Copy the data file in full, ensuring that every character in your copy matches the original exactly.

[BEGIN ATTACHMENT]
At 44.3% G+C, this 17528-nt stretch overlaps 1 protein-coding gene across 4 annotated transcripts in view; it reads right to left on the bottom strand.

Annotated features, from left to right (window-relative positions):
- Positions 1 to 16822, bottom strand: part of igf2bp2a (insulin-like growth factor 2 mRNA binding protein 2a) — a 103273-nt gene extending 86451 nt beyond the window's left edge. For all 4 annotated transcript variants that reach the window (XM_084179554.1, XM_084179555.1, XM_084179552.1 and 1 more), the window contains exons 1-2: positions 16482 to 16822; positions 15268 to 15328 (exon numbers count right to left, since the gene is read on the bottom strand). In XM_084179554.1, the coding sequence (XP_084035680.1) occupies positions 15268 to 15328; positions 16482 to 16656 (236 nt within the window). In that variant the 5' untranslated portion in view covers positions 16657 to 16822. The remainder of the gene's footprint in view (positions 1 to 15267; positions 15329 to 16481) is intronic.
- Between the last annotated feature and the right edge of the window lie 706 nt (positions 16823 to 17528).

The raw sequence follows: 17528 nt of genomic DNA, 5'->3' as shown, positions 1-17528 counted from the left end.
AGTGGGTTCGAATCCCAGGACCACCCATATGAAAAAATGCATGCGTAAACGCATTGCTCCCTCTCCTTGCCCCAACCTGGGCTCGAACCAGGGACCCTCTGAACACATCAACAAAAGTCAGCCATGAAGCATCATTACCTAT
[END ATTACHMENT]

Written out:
At 44.3% G+C, this 17528-nt stretch overlaps 1 protein-coding gene across 4 annotated transcripts in view; it reads right to left on the bottom strand.

Annotated features, from left to right (window-relative positions):
- Positions 1 to 16822, bottom strand: part of igf2bp2a (insulin-like growth factor 2 mRNA binding protein 2a) — a 103273-nt gene extending 86451 nt beyond the window's left edge. For all 4 annotated transcript variants that reach the window (XM_084179554.1, XM_084179555.1, XM_084179552.1 and 1 more), the window contains exons 1-2: positions 16482 to 16822; positions 15268 to 15328 (exon numbers count right to left, since the gene is read on the bottom strand). In XM_084179554.1, the coding sequence (XP_084035680.1) occupies positions 15268 to 15328; positions 16482 to 16656 (236 nt within the window). In that variant the 5' untranslated portion in view covers positions 16657 to 16822. The remainder of the gene's footprint in view (positions 1 to 15267; positions 15329 to 16481) is intronic.
- Between the last annotated feature and the right edge of the window lie 706 nt (positions 16823 to 17528).

The raw sequence follows: 17528 nt of genomic DNA, 5'->3' as shown, positions 1-17528 counted from the left end.
AGTGGGTTCGAATCCCAGGACCACCCATATGAAAAAATGCATGCGTAAACGCATTGCTCCCTCTCCTTGCCCCAACCTGGGCTCGAACCAGGGACCCTCTGAACACATCAACAAAAGTCAGCCATGAAGCATCATTACCTAT